(adam štěch) Brazilian design from the second half of the 20th century still remains rather unknown to European audiences. The first breakthrough came when Classicon presented its fresh re-edition of several furniture designs by Sergio Rodriguez. The exhibition Brazil Influence Meets Brazil Style in Pierre Bergé et Associés Gallery in Brussels presents the artistry of perfect wood and leather treatment, which is typical for Brazilian designers, in superb detail.
With this exhibition, splendid examples of Brazilian design that are very often sought after by collectors and auction houses are confronted with contemporary Dutch design. The gallery asked the Makkink and Bey studio, which focuses on conceptual work, to create several variations of the furniture designed by Sergio Rodriguez, Munis and Alexander Zilberberg, as well as some anonymous designers. (By the way, Rianne Makking will give a lecture on the work of the studio at the AAAD in Prague on March 26.) The exhibition also shows designs by Jorge Zalszupin and Carlo Hauner. All these designers rank among the most significant South American designers from the second half of the 20th century. Their furniture pieces have a lot in common. Tropical wood, accurately treated leather, and a somewhat informal interpretation of shapes are the reasons why Brazilian design from the 1950s and 60s forms a homogenous school. At the exhibition, this tropically loosened style meets the even more loosened approach of the Dutch conceptual school, whose prominent representative is Jurgen Bey and his studio. Their interpretations play with the use of the same materials and basic formal solutions. These are, however, shifted into utterly new contexts. Stacked lathes create destroyed or incomplete objects that are intentionally reminiscent of the aesthetics of Brazilian favelas and their endless variability. Thus, five one-off furniture objects were created that find inspiration in the Kilin chair, designed by Rodriguez in 1973. The huge sofa, designed by Munis and Alexandre Zilbeberg, is re-interpreted by Makkink and Bey as a fence. In short, the influence of the Brazilian school of furniture design has joined hands with the compact Dutch creative approach.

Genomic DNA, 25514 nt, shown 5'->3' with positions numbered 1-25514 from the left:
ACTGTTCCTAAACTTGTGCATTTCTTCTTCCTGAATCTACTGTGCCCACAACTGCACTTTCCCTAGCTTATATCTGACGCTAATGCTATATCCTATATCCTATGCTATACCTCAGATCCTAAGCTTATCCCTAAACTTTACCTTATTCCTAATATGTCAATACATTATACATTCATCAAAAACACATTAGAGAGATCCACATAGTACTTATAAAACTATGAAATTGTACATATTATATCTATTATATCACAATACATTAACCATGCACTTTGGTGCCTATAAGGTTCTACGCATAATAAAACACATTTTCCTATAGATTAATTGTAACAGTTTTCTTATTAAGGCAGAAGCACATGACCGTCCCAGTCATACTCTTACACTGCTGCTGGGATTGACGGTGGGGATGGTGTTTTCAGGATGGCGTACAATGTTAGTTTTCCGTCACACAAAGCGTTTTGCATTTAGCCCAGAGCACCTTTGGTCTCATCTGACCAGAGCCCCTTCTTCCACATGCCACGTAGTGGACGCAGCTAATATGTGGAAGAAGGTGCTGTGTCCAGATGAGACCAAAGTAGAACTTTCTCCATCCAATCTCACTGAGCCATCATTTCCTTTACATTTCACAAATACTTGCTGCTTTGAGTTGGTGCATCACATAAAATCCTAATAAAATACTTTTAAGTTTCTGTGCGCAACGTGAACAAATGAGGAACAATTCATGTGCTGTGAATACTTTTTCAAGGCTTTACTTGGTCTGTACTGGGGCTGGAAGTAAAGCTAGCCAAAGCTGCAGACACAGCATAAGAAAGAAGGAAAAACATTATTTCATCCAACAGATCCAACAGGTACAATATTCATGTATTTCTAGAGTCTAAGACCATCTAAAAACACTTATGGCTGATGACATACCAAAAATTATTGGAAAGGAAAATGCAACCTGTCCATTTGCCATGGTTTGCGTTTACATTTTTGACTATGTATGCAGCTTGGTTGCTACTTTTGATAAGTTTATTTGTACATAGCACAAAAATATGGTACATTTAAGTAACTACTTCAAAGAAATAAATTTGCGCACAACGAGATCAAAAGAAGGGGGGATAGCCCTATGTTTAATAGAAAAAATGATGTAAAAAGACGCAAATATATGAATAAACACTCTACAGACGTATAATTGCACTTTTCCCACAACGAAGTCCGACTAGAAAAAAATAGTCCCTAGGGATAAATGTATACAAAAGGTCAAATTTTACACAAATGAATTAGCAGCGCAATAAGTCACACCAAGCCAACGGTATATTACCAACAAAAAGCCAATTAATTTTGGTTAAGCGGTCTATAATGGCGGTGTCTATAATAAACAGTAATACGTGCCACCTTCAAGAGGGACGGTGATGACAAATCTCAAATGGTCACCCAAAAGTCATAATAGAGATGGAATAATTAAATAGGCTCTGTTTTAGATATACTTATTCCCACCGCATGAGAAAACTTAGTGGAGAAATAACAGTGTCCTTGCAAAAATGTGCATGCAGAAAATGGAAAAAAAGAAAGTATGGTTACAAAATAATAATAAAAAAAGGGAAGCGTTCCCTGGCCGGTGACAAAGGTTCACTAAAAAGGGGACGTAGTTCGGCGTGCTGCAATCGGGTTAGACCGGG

Movels chair and Fan by Makkink a Bey